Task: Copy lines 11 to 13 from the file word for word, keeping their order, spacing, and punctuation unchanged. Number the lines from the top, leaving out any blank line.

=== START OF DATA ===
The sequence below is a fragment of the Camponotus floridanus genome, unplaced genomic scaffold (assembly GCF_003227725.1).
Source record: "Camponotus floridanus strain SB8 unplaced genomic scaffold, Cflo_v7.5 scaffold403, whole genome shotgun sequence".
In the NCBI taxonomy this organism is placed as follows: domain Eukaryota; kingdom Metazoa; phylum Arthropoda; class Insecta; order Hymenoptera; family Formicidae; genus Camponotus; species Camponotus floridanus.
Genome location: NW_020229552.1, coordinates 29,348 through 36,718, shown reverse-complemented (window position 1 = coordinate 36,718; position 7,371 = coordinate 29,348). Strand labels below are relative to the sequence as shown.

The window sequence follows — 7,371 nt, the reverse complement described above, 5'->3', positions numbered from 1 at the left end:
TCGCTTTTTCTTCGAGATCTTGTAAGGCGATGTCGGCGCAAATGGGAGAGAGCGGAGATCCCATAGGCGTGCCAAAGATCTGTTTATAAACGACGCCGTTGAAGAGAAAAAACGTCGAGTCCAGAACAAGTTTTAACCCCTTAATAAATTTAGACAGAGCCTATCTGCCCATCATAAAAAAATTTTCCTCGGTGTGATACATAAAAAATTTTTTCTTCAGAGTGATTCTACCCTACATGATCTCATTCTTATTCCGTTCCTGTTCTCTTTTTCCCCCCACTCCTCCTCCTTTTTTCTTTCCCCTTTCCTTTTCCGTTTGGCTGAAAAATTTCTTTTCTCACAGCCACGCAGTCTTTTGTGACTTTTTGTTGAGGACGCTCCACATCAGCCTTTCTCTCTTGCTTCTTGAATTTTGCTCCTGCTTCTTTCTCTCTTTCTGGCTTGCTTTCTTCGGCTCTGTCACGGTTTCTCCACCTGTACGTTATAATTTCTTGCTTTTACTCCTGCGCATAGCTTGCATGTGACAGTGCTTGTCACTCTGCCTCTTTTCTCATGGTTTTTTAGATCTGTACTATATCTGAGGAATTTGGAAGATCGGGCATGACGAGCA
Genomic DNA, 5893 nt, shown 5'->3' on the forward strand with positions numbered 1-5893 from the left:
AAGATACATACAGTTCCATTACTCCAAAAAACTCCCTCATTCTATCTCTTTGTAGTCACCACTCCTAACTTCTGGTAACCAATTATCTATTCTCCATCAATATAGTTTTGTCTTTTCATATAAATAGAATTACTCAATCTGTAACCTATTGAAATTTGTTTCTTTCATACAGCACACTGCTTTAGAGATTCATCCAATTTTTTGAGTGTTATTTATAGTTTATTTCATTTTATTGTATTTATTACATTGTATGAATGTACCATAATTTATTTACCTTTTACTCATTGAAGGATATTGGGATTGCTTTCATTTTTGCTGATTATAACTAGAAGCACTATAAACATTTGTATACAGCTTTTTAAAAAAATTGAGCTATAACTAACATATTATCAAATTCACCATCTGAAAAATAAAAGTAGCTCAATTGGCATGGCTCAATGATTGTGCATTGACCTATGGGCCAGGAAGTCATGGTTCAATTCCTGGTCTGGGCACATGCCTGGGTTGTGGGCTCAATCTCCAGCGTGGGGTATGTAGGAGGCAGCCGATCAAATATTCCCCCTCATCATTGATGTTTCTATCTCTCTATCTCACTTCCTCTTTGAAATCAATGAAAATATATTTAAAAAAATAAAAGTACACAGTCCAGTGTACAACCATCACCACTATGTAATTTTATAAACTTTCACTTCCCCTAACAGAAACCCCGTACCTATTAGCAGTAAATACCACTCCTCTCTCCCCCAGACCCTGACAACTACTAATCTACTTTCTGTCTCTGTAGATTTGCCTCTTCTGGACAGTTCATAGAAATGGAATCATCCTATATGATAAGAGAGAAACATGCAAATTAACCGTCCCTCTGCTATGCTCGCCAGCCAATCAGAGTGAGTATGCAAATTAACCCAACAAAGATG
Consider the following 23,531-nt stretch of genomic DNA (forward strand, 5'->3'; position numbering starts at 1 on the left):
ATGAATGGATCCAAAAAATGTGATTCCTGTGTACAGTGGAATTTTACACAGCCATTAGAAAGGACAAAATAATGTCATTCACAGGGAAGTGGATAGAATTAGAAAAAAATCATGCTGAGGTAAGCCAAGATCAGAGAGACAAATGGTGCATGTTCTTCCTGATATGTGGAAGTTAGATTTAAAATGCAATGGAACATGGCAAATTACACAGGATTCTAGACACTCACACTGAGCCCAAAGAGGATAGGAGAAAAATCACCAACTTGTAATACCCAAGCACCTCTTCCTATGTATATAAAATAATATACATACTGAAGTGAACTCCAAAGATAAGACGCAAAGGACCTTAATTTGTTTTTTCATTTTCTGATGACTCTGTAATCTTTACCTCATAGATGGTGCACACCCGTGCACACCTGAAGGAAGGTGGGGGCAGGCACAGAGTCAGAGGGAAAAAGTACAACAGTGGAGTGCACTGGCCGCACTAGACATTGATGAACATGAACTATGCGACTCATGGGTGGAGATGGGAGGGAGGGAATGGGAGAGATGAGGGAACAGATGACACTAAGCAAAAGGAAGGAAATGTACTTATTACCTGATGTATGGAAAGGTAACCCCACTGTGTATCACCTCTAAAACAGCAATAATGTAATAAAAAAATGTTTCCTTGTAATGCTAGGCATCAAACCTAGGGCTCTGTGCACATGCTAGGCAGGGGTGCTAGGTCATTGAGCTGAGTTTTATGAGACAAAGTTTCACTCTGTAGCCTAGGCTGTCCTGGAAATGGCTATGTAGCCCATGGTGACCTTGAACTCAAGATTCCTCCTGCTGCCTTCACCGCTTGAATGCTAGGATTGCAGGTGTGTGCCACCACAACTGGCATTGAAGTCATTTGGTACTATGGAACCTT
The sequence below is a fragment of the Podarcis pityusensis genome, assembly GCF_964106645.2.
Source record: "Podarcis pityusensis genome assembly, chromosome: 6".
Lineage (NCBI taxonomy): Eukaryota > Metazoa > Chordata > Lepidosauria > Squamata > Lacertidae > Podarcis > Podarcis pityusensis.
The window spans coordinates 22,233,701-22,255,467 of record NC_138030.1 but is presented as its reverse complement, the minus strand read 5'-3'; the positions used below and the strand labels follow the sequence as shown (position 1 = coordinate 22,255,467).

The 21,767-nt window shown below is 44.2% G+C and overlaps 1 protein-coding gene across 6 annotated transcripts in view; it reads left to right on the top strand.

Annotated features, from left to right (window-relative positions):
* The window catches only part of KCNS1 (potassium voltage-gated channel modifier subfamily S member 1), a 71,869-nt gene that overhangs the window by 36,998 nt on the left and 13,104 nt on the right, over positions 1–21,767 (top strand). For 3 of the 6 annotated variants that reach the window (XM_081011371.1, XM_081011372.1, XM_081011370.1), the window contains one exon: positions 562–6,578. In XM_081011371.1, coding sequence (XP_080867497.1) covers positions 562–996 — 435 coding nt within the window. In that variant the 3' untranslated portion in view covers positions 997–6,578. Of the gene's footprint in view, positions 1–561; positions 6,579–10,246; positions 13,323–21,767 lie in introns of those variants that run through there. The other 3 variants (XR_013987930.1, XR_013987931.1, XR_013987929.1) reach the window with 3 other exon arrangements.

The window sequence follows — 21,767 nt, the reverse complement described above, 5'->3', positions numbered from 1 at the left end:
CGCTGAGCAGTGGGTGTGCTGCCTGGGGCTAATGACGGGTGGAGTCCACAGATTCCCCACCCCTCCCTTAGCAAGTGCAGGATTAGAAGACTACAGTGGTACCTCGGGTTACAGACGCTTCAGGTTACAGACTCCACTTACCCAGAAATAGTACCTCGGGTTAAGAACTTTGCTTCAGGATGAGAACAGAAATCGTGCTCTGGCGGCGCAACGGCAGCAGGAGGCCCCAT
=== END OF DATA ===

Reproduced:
The sequence below is a fragment of the Podarcis pityusensis genome, assembly GCF_964106645.2.
Source record: "Podarcis pityusensis genome assembly, chromosome: 6".
Lineage (NCBI taxonomy): Eukaryota > Metazoa > Chordata > Lepidosauria > Squamata > Lacertidae > Podarcis > Podarcis pityusensis.